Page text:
At the beginning of May, Sotheby’s CEO reported that Sotheby's had held 37 online auctions totaling nearly US$70m. This means that Sotheby's online auctions brought in on average US$1.9m per auction. This is almost double the average revenue generated by online auctions at the top 3 auction houses over the past 3 years as shown above. While this is an impressive result in this time of crisis, it certainly shows that online auctions are still far from being able to replace Live auctions.

Any predictions for the market POST-coronavirus?

During the coronavirus pandemic and in its aftermath, I think the art market will suffer from an accentuated liquidity issue. In other words, I think it is going to be quite challenging for sellers to obtain the prices they want for their artworks.

The art market is already not the most liquid market as opportunities to sell, especially high-end art, only come through at particular times and particular places. A few of these have already been missed as live auctions around the world were cancelled due to the pandemic. This was the case for example with key sales as the Paris March Impressionist sales, the Spring Hong Kong sales or the New York May evening sales.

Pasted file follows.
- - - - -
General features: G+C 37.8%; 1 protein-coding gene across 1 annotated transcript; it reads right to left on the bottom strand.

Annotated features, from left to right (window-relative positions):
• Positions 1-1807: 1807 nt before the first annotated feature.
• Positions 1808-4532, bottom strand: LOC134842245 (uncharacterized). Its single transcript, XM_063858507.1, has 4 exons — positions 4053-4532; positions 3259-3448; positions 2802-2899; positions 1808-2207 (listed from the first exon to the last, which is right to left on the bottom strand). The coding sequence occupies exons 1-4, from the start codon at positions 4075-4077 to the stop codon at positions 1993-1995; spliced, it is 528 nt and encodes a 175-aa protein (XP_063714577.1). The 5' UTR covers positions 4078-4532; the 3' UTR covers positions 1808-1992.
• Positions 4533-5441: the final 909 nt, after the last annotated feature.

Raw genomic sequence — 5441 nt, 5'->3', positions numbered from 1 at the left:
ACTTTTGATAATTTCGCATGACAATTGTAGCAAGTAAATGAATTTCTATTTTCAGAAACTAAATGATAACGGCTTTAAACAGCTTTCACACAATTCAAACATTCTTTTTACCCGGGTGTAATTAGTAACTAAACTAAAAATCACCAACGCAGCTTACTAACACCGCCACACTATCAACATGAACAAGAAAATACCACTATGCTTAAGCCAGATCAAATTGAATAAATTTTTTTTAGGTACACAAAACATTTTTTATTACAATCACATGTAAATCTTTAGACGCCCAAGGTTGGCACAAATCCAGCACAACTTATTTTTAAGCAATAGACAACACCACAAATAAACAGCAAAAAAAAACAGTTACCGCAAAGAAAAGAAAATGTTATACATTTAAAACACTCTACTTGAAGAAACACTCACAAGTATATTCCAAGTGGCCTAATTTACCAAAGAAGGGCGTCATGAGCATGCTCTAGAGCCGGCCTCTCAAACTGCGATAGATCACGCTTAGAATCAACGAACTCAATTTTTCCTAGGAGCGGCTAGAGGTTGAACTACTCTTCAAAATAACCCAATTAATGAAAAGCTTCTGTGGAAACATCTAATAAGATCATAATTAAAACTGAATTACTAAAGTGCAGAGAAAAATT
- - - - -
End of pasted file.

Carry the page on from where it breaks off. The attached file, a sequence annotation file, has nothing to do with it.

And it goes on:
Some of these sales will be held at a later time, but one can wonder how much art the market can take if all these sales happen within a short period of time.

As we enter these times of uncertainty, I think we will see some works offered at lower estimates at auctions as well as more works sold through private sales. In such unchartered territory, I believe that ongoing reliable information on the state of the art market will play a crucial role in aligning expectations between buyers and sellers.

Watch as Pi-eX analyses historical auction sales trends to understand the impact Covid-19 is having on the art market as of end of March 2020. Watch now and read more about Pi-eX here.